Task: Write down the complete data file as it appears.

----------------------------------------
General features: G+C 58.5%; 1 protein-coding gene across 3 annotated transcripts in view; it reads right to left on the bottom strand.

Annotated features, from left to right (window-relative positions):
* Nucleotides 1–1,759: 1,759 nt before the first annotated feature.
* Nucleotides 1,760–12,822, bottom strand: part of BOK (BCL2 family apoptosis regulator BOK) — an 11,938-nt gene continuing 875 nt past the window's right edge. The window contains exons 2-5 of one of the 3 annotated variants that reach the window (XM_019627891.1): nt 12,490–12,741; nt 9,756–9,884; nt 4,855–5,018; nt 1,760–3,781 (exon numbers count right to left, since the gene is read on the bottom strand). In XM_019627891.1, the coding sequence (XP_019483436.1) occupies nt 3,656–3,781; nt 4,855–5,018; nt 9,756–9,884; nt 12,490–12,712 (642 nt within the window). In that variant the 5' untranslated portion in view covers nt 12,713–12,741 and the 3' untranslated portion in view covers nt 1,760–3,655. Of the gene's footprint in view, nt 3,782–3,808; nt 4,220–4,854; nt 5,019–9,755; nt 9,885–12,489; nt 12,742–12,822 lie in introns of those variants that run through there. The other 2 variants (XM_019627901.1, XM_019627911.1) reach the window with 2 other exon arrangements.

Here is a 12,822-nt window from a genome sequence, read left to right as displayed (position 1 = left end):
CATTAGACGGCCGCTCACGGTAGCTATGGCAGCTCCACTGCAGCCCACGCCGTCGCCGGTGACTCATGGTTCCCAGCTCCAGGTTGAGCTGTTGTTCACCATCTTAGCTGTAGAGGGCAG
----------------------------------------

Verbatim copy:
General features: G+C 58.5%; 1 protein-coding gene across 3 annotated transcripts in view; it reads right to left on the bottom strand.

Annotated features, from left to right (window-relative positions):
* Nucleotides 1–1,759: 1,759 nt before the first annotated feature.
* Nucleotides 1,760–12,822, bottom strand: part of BOK (BCL2 family apoptosis regulator BOK) — an 11,938-nt gene continuing 875 nt past the window's right edge. The window contains exons 2-5 of one of the 3 annotated variants that reach the window (XM_019627891.1): nt 12,490–12,741; nt 9,756–9,884; nt 4,855–5,018; nt 1,760–3,781 (exon numbers count right to left, since the gene is read on the bottom strand). In XM_019627891.1, the coding sequence (XP_019483436.1) occupies nt 3,656–3,781; nt 4,855–5,018; nt 9,756–9,884; nt 12,490–12,712 (642 nt within the window). In that variant the 5' untranslated portion in view covers nt 12,713–12,741 and the 3' untranslated portion in view covers nt 1,760–3,655. Of the gene's footprint in view, nt 3,782–3,808; nt 4,220–4,854; nt 5,019–9,755; nt 9,885–12,489; nt 12,742–12,822 lie in introns of those variants that run through there. The other 2 variants (XM_019627901.1, XM_019627911.1) reach the window with 2 other exon arrangements.

Here is a 12,822-nt window from a genome sequence, read left to right as displayed (position 1 = left end):
CATTAGACGGCCGCTCACGGTAGCTATGGCAGCTCCACTGCAGCCCACGCCGTCGCCGGTGACTCATGGTTCCCAGCTCCAGGTTGAGCTGTTGTTCACCATCTTAGCTGTAGAGGGCAG